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The Deep Cove

“To Love the Coming End:” An Interview with Leanne Dunic

Interview by Mikaela Asfour.

Leanne Dunic is a writer, multidisciplinary artist, singer/guitarist of The Deep Cove, and winner of the Alice Munro Short Story Prize in 2015.

Her poetic travelogue, To Love the Coming End, was published in 2017, and takes place in Singapore, Japan, and Canada. The narrator, thrown off balance by a personal loss, deftly juxtaposes the impact of grief on the human body and psyche with the patterns and rhythms of historical and natural disasters— all the while haunted by the “curse of 11.”

Leanne is featured in two upcoming events at the Vancouver Writer’s Festival. She will be reading and performing with her band, The Deep Cove, at Dance to the Coming End on Thursday October 19th at 8:30 PM at Performance Works, where the Open Book Art Collective will be showcasing their artworks inspired by To Love the Coming End.

Leanne will also appear on the True Confessions and Tall Tales panel with Hera Lindsay Bird, Dina Del Bucchia, and Zoey Leigh Peterson on Friday October 20th at 8:30 PM at the Revue Stage, where they will discuss the line between fiction and nonfiction.

The Deep Cove’s release show for their first upcoming album, To Love the Coming End of the World—a companion to Leanne’s book— will take place on Saturday November 4th at the Fox Cabaret, with a solo guest performance by José Miguel Contreras (By Divine Right).

Three tracks from The Deep Cove’s upcoming album can be downloaded for free at bookthug.ca/thedeepcove.

Continue reading “To Love the Coming End:” An Interview with Leanne Dunic

A lot of life in “Little Death”: a review of Daniel Karasik’s new play

Review by Sarah Higgins

Little Death
Daniel Karasik
BookThug, 2015

Daniel Karasik’s Little Death:  A Play reads like a performance. Of course, it needs to be seen on stage to be fully experienced—but the solitary reading experience of Little Death engages the breath in a unique, encompassing way, enabling reader to become performer. This is one of its greatest strengths, the ability of the format to elicit emotion through its simplicity. Just try to read this without feeling their tension:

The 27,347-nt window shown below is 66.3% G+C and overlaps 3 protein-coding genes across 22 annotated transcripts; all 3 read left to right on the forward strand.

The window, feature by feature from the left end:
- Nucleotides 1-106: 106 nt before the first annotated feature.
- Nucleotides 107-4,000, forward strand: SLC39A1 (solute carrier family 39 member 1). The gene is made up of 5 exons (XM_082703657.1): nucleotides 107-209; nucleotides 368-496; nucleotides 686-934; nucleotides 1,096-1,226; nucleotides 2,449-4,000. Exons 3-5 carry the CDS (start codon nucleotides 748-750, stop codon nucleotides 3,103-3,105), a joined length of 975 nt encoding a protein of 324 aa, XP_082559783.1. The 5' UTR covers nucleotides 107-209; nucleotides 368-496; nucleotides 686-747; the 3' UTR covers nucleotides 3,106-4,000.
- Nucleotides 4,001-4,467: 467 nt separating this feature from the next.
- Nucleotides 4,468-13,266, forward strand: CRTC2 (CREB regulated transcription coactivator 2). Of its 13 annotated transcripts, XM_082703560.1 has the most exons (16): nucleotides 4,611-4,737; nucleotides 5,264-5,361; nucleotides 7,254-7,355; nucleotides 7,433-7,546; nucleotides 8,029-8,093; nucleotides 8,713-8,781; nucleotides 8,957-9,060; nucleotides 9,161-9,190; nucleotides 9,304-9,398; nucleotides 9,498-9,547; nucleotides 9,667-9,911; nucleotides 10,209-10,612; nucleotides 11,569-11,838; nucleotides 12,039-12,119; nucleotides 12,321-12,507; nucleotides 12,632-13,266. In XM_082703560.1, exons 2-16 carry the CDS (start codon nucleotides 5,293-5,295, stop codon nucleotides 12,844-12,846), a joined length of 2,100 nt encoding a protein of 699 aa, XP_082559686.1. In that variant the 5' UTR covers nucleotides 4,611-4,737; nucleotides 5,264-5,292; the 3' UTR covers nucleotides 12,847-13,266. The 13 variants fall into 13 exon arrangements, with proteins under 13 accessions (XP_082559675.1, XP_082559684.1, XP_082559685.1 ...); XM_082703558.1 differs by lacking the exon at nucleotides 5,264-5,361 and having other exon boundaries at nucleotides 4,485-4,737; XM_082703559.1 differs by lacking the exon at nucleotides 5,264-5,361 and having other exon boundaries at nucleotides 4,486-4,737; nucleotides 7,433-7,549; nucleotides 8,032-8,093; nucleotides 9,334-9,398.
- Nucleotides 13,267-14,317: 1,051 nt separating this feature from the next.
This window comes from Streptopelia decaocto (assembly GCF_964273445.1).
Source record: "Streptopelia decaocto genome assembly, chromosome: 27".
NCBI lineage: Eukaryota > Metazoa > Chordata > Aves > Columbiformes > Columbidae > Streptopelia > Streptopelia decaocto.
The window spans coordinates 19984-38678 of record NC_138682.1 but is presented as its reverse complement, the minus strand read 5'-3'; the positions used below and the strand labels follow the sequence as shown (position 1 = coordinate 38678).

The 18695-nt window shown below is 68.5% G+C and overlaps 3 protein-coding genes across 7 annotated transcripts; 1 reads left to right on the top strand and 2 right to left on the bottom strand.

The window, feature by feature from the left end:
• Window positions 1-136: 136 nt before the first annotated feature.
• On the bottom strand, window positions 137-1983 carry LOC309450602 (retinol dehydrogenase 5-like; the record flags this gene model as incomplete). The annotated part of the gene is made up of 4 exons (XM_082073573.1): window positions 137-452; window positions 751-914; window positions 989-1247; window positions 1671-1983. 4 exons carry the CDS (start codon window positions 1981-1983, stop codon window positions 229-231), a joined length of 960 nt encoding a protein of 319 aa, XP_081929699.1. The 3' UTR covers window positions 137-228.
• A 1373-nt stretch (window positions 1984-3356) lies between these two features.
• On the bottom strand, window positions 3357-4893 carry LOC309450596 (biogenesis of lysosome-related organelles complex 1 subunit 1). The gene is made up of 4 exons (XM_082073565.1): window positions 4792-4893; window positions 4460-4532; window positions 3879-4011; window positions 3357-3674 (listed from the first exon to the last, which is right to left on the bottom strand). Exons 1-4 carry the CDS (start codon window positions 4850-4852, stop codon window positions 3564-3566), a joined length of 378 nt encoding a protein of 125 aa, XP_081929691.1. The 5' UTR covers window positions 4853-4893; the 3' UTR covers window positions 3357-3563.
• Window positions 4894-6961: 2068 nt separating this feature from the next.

BRIT:    I know
That’s the
So ridiculous

ALEX:   I’m just trying to

BRIT:    Please
Let’s not (32-33)

Formatting the play like a poem enhanced an internalization of action within the text—line breaks are well-used as pauses, and the lack of punctuation drives the breath and the story onwards. Karasik sketches the bare bones of the scenes, often with only a couple words—Hotel bar. Home.—and leaves the rest of the world up to the reader (or designer, or director) to construct. This gives the actors and director great freedom of movement, which, of course, is what a published play lacks—a physicality.

9781771661805-487x780Here Little Death stumbles, when read, because some of the physical details of the characters and their lives aren’t visible through the language. Is Alex actually in pain? What are the symptoms of his illness? True, a sense of mystery can heighten interest in a story, but persistent questions become a distraction instead of an enhancement.

That said, Karasik’s two protagonists, Alex and Brit, are deftly drawn (if ultimately unlikeable). With each read they become more complex, more human, more heart breaking. Unfortunately, that beautiful complexity falters in some significant places. When Brit assumes responsibility for Alex’s situation, it empowers him in a way that feels unearned and imbalanced because it disempowers her. Alex’s general lack of reaction in the text means her statement is unchallenged, which, as a woman, makes me uncomfortable. There may be a physical reaction that can clarify it, but with Karasik’s barebones directions that reaction is not knowable to the reader.

And that is where my biggest hesitation with Little Death lies—in knowing what Karasik thinks of his own characters. Who does he side with, and when? Do we buy into the premise as a realistic situation, or is it more satirical than that? These are, of course, questions that should be answered individually, and answers that would be aided by the added elements of a full staged performance—but having a sense of where the playwright stands would help shape the world in which the reader as audience finds themselves.

All in all, Little Death is a masterful exploration of how to write a readable play. With strong characters, inimitable voices and a playfulness of form and language, Daniel Karasik breathes life into his written words—breath he gives to the reader.

Sarah Higgins is into her second year of her Creative Writing Masters of Fine Arts at UBC. She’s foremost a playwright, and has had work produced at both edges of the country—from Little Mountain Lion Productions in Vancouver to a recent show in the Halifax Fringe festival. This is her first foray into theatre reviews, and she is excited to work with the talented writers at PRISM international. Continue reading A lot of life in “Little Death”: a review of Daniel Karasik’s new play